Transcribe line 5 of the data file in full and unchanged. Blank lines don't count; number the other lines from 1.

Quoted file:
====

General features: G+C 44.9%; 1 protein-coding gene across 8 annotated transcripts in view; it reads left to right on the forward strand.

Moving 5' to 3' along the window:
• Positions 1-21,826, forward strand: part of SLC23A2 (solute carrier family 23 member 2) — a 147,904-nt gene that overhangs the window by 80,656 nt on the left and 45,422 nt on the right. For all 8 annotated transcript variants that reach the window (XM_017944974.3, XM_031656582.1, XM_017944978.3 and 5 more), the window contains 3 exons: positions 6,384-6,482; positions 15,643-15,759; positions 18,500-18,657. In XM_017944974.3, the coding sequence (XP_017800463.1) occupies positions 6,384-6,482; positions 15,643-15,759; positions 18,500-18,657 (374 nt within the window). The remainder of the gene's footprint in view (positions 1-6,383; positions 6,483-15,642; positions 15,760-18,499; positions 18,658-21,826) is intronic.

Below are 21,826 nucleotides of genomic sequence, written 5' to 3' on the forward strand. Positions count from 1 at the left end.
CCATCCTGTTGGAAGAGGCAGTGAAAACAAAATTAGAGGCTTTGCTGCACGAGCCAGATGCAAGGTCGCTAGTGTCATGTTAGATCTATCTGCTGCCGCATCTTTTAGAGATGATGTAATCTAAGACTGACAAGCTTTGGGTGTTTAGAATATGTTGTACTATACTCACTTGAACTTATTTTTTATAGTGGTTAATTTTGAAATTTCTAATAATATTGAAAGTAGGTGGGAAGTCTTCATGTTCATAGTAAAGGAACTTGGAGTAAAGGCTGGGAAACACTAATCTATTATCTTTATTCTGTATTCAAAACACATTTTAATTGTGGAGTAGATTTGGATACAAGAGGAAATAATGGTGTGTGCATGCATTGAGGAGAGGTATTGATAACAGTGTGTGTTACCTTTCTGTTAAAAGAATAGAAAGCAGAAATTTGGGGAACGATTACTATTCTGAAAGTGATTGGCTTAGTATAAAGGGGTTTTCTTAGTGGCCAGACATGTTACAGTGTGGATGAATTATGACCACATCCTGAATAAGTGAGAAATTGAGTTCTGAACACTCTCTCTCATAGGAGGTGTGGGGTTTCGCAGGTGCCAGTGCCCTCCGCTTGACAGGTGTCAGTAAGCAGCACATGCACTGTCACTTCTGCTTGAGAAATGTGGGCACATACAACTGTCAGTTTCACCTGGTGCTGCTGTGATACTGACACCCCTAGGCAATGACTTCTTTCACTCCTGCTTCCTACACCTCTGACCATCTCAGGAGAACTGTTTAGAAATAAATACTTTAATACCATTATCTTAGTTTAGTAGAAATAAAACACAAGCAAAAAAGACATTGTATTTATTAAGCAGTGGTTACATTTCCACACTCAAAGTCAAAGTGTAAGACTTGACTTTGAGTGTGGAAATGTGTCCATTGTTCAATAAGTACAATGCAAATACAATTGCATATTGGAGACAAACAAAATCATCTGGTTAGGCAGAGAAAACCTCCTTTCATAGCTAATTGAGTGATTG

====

CCATCCTGTTGGAAGAGGCAGTGAAAACAAAATTAGAGGCTTTGCTGCACGAGCCAGATGCAAGGTCGCTAGTGTCATGTTAGATCTATCTGCTGCCGCATCTTTTAGAGATGATGTAATCTAAGACTGACAAGCTTTGGGTGTTTAGAATATGTTGTACTATACTCACTTGAACTTATTTTTTATAGTGGTTAATTTTGAAATTTCTAATAATATTGAAAGTAGGTGGGAAGTCTTCATGTTCATAGTAAAGGAACTTGGAGTAAAGGCTGGGAAACACTAATCTATTATCTTTATTCTGTATTCAAAACACATTTTAATTGTGGAGTAGATTTGGATACAAGAGGAAATAATGGTGTGTGCATGCATTGAGGAGAGGTATTGATAACAGTGTGTGTTACCTTTCTGTTAAAAGAATAGAAAGCAGAAATTTGGGGAACGATTACTATTCTGAAAGTGATTGGCTTAGTATAAAGGGGTTTTCTTAGTGGCCAGACATGTTACAGTGTGGATGAATTATGACCACATCCTGAATAAGTGAGAAATTGAGTTCTGAACACTCTCTCTCATAGGAGGTGTGGGGTTTCGCAGGTGCCAGTGCCCTCCGCTTGACAGGTGTCAGTAAGCAGCACATGCACTGTCACTTCTGCTTGAGAAATGTGGGCACATACAACTGTCAGTTTCACCTGGTGCTGCTGTGATACTGACACCCCTAGGCAATGACTTCTTTCACTCCTGCTTCCTACACCTCTGACCATCTCAGGAGAACTGTTTAGAAATAAATACTTTAATACCATTATCTTAGTTTAGTAGAAATAAAACACAAGCAAAAAAGACATTGTATTTATTAAGCAGTGGTTACATTTCCACACTCAAAGTCAAAGTGTAAGACTTGACTTTGAGTGTGGAAATGTGTCCATTGTTCAATAAGTACAATGCAAATACAATTGCATATTGGAGACAAACAAAATCATCTGGTTAGGCAGAGAAAACCTCCTTTCATAGCTAATTGAGTGATTG